Fixed Rate Loans
Has your business ever been sold a Fixed Rate Loan or Tailored Business Loan?
In the period from 2005 to 2015 thousands of Commercial Fixed Rate Loans were granted with hidden breakage costs. These types of loans are referred to as Hidden Swaps (or sometimes Embedded Swaps).
If you have, or had, one of these products, you may have been mis-sold and be able to claim back the interest you have overpaid. Even if you are no longer with the bank you can still make a claim.
For a £2 million loan over 5 years you could be owed £600,000! If you have paid high breakage fees, you may be able to get them back too. Here’s why.
Were potential breakage costs properly explained to you?
Did you know that fixed-rate business loans often contain breakage clauses which can mean breakage costs of up to 50% of the loan? When customers try to exit the loan, either for refinancing or changing to a cheaper rate, or because they are forced to do so by their bank, they are faced with these often hidden costs.
The breakage cost is calculated by reference to the prevailing interest rate as well as predictions about interest rate movements at the time of termination. Detailed explanations should have been given of their effect and the potential risk of very large break costs in the event that interest rates dropped.
Most people’s previous experience with fixed-rate lending was from residential or buy-to-let mortgages where breakage costs are pre-defined at a few percent of the loan. They had no reason to believe that these business loans were any different. Most say they would never have signed up to them if they had known they were so dangerous.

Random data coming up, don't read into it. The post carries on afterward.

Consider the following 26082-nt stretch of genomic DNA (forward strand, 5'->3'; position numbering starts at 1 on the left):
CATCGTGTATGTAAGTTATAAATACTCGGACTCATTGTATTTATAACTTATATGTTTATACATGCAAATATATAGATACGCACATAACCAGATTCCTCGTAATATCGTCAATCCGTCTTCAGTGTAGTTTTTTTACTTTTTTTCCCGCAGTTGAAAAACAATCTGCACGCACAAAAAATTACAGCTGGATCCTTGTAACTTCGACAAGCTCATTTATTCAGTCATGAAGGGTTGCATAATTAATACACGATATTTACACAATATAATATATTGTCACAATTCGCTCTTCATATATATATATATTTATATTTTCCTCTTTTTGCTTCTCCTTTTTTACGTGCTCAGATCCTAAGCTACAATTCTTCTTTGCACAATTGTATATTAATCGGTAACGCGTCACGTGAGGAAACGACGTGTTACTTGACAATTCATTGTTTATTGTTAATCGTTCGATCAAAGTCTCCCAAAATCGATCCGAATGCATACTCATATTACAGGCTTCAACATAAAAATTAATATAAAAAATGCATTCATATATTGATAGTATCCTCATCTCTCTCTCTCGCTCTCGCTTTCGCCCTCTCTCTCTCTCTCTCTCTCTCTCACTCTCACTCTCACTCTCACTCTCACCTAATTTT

If detailed explanations about breakage costs were not given, and you would not have taken the loan if you had been given them, you have a case for mis-selling.
Did you receive misleading advice about interest rates?
Many customers report that their lender recommended they changed from a variable-rate loan to a fixed-rate loan. Many say they were told that interest rates were going to rise and advised to take the product. Bank employees were not allowed to give interest rate advice on these sales.
Employees were incentivised to sell these products to you because they received enormous commissions which were paid to them in full straight after the sale. If you received interest rate advice it improves your case for mis-selling.
This came about simply because of the banks’ short-term selfishness, greed and abuse of trust. The most disturbing aspect is that they saddled customers with huge breakage cost liabilities without their knowledge. The individual bank staff who made large bonuses by selling these unsuitable products clearly had no concern for the long-term effects on the SME customers.
How widespread is the problem, how many Fixed Rate Loans have been sold?
The Financial Conduct Authority (FCA) has confirmed that over 69,000 Fixed Rate Loans were sold to customers across the UK. Lenders gave them different names, e.g. Tailored Business Loans (Clydesdale/Yorkshire Bank, owned by National Australia Bank), Treasury Loans (Lloyds Bank), Sterling Fixed Rate Loans (Royal Bank of Scotland). Of course many other UK Banks sold them too (HBOS, NatWest, Barclays, Ulster, Allied Irish, Santander, Handelsbanken) as did several building societies including the Nationwide.